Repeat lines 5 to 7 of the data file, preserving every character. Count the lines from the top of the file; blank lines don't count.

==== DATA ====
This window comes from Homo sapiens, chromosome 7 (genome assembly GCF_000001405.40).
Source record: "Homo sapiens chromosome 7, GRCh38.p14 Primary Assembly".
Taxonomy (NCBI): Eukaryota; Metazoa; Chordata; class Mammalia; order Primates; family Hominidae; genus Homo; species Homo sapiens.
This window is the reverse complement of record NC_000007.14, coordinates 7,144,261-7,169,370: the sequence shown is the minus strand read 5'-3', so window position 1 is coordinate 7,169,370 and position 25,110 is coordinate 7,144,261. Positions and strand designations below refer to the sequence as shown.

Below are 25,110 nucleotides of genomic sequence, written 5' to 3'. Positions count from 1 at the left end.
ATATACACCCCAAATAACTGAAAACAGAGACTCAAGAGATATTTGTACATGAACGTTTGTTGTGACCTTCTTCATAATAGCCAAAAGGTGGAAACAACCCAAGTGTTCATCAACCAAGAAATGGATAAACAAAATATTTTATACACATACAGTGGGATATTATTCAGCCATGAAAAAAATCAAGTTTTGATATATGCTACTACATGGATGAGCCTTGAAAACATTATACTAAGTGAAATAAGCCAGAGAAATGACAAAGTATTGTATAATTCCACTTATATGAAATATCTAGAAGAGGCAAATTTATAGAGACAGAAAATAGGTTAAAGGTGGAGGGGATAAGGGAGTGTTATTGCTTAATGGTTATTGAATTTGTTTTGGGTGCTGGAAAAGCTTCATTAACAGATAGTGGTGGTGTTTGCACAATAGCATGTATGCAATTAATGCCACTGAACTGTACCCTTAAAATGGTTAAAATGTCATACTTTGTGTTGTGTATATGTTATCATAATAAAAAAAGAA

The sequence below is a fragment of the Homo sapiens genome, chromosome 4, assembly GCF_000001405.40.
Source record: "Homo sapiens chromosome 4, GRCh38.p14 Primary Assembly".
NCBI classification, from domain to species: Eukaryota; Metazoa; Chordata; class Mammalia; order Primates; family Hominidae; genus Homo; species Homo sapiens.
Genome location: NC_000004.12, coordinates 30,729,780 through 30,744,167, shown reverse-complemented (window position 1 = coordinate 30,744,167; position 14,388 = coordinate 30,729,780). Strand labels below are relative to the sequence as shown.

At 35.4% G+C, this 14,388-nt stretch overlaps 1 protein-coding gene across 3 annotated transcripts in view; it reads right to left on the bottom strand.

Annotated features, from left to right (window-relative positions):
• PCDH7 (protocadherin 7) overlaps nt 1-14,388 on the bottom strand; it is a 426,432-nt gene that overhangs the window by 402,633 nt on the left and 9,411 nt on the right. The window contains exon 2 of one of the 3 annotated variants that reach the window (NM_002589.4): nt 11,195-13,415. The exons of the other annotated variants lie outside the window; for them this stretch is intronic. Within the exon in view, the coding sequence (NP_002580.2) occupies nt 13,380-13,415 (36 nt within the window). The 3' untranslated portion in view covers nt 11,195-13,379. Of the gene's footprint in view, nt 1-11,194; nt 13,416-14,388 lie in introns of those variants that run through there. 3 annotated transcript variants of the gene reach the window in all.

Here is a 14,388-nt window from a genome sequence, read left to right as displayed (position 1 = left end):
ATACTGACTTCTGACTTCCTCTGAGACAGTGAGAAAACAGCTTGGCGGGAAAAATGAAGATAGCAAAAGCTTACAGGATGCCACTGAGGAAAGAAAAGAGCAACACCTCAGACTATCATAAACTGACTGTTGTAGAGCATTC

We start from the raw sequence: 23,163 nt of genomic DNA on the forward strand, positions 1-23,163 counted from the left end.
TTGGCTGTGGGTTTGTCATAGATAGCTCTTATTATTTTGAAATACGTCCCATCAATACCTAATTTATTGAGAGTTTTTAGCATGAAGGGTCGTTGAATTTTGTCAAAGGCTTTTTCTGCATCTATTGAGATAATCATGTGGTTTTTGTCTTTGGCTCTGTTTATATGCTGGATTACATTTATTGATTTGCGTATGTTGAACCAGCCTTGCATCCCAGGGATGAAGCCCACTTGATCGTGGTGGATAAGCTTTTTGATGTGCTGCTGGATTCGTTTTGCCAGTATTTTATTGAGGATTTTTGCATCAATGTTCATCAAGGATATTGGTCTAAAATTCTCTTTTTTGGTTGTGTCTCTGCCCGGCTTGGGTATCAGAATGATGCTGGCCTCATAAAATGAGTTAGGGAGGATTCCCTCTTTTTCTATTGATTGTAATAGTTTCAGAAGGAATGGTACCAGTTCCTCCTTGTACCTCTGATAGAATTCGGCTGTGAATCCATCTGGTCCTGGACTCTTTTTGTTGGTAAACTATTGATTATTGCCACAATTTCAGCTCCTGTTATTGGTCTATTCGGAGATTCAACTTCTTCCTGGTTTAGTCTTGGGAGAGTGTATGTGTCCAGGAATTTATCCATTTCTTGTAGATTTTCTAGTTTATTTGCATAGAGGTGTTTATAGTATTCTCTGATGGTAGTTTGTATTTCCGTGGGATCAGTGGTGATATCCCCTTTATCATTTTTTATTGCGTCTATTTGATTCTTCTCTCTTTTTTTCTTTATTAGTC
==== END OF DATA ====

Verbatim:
Below are 25,110 nucleotides of genomic sequence, written 5' to 3'. Positions count from 1 at the left end.
ATATACACCCCAAATAACTGAAAACAGAGACTCAAGAGATATTTGTACATGAACGTTTGTTGTGACCTTCTTCATAATAGCCAAAAGGTGGAAACAACCCAAGTGTTCATCAACCAAGAAATGGATAAACAAAATATTTTATACACATACAGTGGGATATTATTCAGCCATGAAAAAAATCAAGTTTTGATATATGCTACTACATGGATGAGCCTTGAAAACATTATACTAAGTGAAATAAGCCAGAGAAATGACAAAGTATTGTATAATTCCACTTATATGAAATATCTAGAAGAGGCAAATTTATAGAGACAGAAAATAGGTTAAAGGTGGAGGGGATAAGGGAGTGTTATTGCTTAATGGTTATTGAATTTGTTTTGGGTGCTGGAAAAGCTTCATTAACAGATAGTGGTGGTGTTTGCACAATAGCATGTATGCAATTAATGCCACTGAACTGTACCCTTAAAATGGTTAAAATGTCATACTTTGTGTTGTGTATATGTTATCATAATAAAAAAAGAA

The sequence below is a fragment of the Homo sapiens genome, chromosome 4, assembly GCF_000001405.40.